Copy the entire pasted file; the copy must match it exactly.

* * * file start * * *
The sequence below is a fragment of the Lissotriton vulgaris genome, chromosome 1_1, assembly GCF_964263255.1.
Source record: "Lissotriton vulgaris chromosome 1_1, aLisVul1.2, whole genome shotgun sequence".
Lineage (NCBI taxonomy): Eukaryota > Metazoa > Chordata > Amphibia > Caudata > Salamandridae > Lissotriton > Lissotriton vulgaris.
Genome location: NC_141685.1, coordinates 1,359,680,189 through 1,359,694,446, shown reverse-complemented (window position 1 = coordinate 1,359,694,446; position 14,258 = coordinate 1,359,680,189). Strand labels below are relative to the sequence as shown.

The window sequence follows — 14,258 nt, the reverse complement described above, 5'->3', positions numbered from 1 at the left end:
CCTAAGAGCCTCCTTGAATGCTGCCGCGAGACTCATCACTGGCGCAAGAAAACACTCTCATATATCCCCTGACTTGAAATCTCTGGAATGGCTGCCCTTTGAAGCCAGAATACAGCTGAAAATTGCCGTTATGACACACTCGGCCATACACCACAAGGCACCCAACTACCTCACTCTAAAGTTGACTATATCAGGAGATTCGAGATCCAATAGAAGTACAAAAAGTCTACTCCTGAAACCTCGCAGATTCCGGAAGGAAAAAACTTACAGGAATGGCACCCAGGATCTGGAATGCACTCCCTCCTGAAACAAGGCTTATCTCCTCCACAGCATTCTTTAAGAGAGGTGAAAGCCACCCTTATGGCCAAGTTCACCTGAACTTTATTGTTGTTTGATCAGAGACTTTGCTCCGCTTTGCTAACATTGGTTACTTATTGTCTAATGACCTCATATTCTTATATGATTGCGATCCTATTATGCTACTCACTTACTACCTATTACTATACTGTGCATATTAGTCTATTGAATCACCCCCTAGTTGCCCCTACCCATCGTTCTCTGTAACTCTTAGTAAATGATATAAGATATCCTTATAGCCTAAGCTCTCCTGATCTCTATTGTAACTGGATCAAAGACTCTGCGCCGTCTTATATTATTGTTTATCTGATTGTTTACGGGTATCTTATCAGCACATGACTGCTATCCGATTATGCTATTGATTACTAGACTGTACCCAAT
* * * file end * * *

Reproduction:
The sequence below is a fragment of the Lissotriton vulgaris genome, chromosome 1_1, assembly GCF_964263255.1.
Source record: "Lissotriton vulgaris chromosome 1_1, aLisVul1.2, whole genome shotgun sequence".
Lineage (NCBI taxonomy): Eukaryota > Metazoa > Chordata > Amphibia > Caudata > Salamandridae > Lissotriton > Lissotriton vulgaris.
Genome location: NC_141685.1, coordinates 1,359,680,189 through 1,359,694,446, shown reverse-complemented (window position 1 = coordinate 1,359,694,446; position 14,258 = coordinate 1,359,680,189). Strand labels below are relative to the sequence as shown.

The window sequence follows — 14,258 nt, the reverse complement described above, 5'->3', positions numbered from 1 at the left end:
CCTAAGAGCCTCCTTGAATGCTGCCGCGAGACTCATCACTGGCGCAAGAAAACACTCTCATATATCCCCTGACTTGAAATCTCTGGAATGGCTGCCCTTTGAAGCCAGAATACAGCTGAAAATTGCCGTTATGACACACTCGGCCATACACCACAAGGCACCCAACTACCTCACTCTAAAGTTGACTATATCAGGAGATTCGAGATCCAATAGAAGTACAAAAAGTCTACTCCTGAAACCTCGCAGATTCCGGAAGGAAAAAACTTACAGGAATGGCACCCAGGATCTGGAATGCACTCCCTCCTGAAACAAGGCTTATCTCCTCCACAGCATTCTTTAAGAGAGGTGAAAGCCACCCTTATGGCCAAGTTCACCTGAACTTTATTGTTGTTTGATCAGAGACTTTGCTCCGCTTTGCTAACATTGGTTACTTATTGTCTAATGACCTCATATTCTTATATGATTGCGATCCTATTATGCTACTCACTTACTACCTATTACTATACTGTGCATATTAGTCTATTGAATCACCCCCTAGTTGCCCCTACCCATCGTTCTCTGTAACTCTTAGTAAATGATATAAGATATCCTTATAGCCTAAGCTCTCCTGATCTCTATTGTAACTGGATCAAAGACTCTGCGCCGTCTTATATTATTGTTTATCTGATTGTTTACGGGTATCTTATCAGCACATGACTGCTATCCGATTATGCTATTGATTACTAGACTGTACCCAAT